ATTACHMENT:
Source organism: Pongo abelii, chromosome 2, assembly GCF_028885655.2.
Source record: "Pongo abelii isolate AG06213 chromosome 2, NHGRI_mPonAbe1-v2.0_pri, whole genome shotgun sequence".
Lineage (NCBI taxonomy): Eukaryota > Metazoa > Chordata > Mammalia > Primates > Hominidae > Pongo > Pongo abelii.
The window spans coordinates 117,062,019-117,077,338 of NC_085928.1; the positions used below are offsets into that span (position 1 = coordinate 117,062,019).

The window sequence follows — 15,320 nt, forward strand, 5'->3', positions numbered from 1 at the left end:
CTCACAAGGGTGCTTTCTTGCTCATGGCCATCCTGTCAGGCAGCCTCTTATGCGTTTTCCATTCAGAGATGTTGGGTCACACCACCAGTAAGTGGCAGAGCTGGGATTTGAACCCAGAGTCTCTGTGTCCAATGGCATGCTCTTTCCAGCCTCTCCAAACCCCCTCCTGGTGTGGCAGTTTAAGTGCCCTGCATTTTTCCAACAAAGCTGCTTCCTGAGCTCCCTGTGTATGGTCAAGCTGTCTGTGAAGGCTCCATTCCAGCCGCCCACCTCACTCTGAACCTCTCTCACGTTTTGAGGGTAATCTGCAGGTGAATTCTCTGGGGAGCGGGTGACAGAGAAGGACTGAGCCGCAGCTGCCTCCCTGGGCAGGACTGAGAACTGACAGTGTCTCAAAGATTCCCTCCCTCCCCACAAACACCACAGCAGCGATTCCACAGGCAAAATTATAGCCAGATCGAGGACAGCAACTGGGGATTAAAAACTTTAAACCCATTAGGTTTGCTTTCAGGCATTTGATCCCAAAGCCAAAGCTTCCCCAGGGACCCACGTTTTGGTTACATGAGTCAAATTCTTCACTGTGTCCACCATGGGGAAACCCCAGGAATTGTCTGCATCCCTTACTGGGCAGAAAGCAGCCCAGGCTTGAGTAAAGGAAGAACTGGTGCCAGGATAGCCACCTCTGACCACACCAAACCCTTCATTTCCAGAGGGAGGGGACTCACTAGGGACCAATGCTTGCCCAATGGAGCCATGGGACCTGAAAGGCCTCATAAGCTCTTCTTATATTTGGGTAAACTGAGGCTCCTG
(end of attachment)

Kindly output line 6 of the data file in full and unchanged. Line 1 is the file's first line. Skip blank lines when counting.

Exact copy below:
CTCACAAGGGTGCTTTCTTGCTCATGGCCATCCTGTCAGGCAGCCTCTTATGCGTTTTCCATTCAGAGATGTTGGGTCACACCACCAGTAAGTGGCAGAGCTGGGATTTGAACCCAGAGTCTCTGTGTCCAATGGCATGCTCTTTCCAGCCTCTCCAAACCCCCTCCTGGTGTGGCAGTTTAAGTGCCCTGCATTTTTCCAACAAAGCTGCTTCCTGAGCTCCCTGTGTATGGTCAAGCTGTCTGTGAAGGCTCCATTCCAGCCGCCCACCTCACTCTGAACCTCTCTCACGTTTTGAGGGTAATCTGCAGGTGAATTCTCTGGGGAGCGGGTGACAGAGAAGGACTGAGCCGCAGCTGCCTCCCTGGGCAGGACTGAGAACTGACAGTGTCTCAAAGATTCCCTCCCTCCCCACAAACACCACAGCAGCGATTCCACAGGCAAAATTATAGCCAGATCGAGGACAGCAACTGGGGATTAAAAACTTTAAACCCATTAGGTTTGCTTTCAGGCATTTGATCCCAAAGCCAAAGCTTCCCCAGGGACCCACGTTTTGGTTACATGAGTCAAATTCTTCACTGTGTCCACCATGGGGAAACCCCAGGAATTGTCTGCATCCCTTACTGGGCAGAAAGCAGCCCAGGCTTGAGTAAAGGAAGAACTGGTGCCAGGATAGCCACCTCTGACCACACCAAACCCTTCATTTCCAGAGGGAGGGGACTCACTAGGGACCAATGCTTGCCCAATGGAGCCATGGGACCTGAAAGGCCTCATAAGCTCTTCTTATATTTGGGTAAACTGAGGCTCCTG